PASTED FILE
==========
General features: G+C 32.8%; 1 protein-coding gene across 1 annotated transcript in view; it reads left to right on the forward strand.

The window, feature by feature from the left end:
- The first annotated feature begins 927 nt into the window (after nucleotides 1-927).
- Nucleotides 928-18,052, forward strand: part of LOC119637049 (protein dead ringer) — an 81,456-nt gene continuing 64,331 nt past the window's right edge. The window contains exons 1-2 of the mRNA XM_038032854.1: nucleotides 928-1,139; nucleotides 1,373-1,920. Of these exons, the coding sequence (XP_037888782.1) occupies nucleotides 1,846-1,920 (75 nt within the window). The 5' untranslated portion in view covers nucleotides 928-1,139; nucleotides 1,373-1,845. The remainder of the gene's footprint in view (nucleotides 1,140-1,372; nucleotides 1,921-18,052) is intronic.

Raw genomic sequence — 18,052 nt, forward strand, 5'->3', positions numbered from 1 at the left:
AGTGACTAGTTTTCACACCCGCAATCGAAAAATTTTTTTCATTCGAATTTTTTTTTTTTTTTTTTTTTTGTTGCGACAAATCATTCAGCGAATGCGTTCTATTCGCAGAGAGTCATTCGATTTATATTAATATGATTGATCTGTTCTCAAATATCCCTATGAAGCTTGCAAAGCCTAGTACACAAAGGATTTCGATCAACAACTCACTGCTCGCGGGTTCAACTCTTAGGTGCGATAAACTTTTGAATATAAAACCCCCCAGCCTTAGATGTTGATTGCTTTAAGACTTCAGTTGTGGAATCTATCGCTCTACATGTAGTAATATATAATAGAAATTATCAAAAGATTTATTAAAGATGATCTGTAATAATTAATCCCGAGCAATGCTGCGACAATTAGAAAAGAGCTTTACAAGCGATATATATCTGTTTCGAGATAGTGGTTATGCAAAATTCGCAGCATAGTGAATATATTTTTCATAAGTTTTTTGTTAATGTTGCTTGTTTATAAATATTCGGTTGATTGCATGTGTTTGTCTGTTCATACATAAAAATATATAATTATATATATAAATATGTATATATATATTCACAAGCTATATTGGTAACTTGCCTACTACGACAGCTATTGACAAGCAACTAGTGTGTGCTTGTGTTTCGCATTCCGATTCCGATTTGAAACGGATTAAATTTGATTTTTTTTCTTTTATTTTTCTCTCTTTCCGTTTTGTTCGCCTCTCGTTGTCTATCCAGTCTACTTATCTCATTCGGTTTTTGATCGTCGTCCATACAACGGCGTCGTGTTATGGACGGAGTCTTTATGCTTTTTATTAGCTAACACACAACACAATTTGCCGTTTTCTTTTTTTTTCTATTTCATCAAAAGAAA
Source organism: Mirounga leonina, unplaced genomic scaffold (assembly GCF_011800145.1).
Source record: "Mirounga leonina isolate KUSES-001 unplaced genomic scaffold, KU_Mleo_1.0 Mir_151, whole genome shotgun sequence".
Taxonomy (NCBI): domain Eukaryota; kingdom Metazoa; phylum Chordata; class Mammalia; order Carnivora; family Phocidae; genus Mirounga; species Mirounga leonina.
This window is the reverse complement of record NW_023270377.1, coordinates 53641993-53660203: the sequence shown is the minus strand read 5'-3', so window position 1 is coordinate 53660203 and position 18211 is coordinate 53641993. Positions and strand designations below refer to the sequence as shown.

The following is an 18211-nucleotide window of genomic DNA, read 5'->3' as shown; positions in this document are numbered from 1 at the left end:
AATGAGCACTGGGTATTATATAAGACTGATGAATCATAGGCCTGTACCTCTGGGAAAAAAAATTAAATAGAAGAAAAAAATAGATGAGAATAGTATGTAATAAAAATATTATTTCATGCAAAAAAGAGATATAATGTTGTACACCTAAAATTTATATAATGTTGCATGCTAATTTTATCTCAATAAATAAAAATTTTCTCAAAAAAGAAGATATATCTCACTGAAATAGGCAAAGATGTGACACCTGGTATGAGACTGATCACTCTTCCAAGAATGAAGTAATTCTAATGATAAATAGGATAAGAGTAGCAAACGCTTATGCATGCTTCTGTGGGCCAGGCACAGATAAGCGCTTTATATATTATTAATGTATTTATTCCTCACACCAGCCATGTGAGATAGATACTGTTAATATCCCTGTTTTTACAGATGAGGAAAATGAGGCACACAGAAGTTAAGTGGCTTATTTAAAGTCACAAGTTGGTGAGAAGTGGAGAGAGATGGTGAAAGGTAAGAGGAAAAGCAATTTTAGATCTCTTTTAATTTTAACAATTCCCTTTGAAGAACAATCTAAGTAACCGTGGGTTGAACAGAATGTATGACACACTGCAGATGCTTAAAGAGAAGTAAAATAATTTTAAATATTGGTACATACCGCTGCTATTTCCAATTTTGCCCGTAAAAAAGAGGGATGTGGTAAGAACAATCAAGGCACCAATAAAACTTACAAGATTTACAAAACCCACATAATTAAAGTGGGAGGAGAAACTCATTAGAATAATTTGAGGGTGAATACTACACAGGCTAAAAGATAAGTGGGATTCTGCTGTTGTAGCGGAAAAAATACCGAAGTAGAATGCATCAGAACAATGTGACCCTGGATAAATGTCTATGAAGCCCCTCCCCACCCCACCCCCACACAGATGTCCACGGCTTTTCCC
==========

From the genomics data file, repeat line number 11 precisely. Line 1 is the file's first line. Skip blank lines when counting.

The following is an 18211-nucleotide window of genomic DNA, read 5'->3' as shown; positions in this document are numbered from 1 at the left end: